Have websites created a cookie monster? Advertisers have an enormous appetite for those tasty bits of code that get left on users’ computers, letting us know what those people have been looking at on the Web.
The European Union thinks marketers are being a little too nosy.
A recent Ad Age article
claims this European law will hurt consumer experience and marketing effectiveness. In fact, the article’s title predicts "the death of digital."
We think this is unlikely.
First, the law has been in effect for a year. If we needed to panic, we should have started months ago. Sites had 12 months to comply. We haven’t heard about the death of digital in Europe yet, even though we presume some sites have been compliant for a while.
What’s more, some last-minute changes in the law also expanded the criteria for "implied consent," making compliance far easier.
We don’t believe the EU is going to intentionally strangle digital marketing when the global economy is struggling.
A second wave of horror spread through the digital advertising industry recently when Microsoft announced the next version of Internet Explorer would ship with “Do Not Track” functionality turned on.
This move has created an uproar. While privacy advocates are congratulating Microsoft, the rest of our industry is dismayed that such a big player has broken ranks.
If Microsoft does ship Internet Explorer this way, will it kill online advertising? We doubt it.
Internet Explorer is not the behemoth it once was. Many people who have switched to Safari, Firefox and Chrome aren’t looking for a reason to go back. But even if the browser becomes a big hit, it’s not clear that people will prefer the experience of not being tracked.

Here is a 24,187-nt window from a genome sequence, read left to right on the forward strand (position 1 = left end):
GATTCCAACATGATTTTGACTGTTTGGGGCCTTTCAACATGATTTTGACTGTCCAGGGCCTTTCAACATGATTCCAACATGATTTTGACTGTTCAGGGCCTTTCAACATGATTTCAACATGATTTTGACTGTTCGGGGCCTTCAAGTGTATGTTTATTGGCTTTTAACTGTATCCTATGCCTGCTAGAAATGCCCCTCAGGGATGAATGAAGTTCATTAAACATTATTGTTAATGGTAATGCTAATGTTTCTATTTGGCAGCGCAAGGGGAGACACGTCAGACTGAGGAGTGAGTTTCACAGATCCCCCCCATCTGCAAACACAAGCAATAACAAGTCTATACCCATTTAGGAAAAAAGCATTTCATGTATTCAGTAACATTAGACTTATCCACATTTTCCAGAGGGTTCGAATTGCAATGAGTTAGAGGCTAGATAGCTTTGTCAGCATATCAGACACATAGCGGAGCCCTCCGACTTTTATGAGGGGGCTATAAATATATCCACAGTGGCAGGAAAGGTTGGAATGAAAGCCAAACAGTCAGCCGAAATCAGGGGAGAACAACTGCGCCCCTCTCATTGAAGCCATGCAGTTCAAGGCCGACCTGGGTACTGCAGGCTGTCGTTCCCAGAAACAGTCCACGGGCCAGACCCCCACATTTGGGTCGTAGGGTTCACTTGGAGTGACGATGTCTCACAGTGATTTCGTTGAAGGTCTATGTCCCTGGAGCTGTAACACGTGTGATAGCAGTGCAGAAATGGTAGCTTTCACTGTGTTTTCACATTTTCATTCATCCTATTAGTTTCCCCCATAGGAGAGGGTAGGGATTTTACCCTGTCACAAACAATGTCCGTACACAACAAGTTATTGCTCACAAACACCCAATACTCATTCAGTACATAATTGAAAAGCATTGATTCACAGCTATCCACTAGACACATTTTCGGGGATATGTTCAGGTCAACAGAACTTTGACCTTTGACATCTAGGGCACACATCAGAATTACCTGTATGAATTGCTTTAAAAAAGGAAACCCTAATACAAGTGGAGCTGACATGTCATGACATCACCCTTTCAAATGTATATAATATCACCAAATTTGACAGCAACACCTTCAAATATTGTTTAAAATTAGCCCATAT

Everyone knows the effort it takes to sign into our favorite sites when we delete our cookies. Some of us will opt back into tracking for those reasons. Others will be unhappy to learn that sites like Netflix and Amazon no longer have much information about what users like, so recommendations are no longer as helpful.
And we all know that many people still prefer their Internet content to be free. Without advertising, something would have to give.
Most important, we have confidence advertisers will find a way to target without running into privacy problems. Look at Pinterest or YouTube as a couple ways we might get there. You can target someone by their “likes” without having any idea who they are.
Just like the good old days, when advertisers bought space in The New Yorker
based on the kind of person who was on the subscription list, we’ll be creative in our targeting. All those billions of Internet advertising dollars won’t move to billboards next year.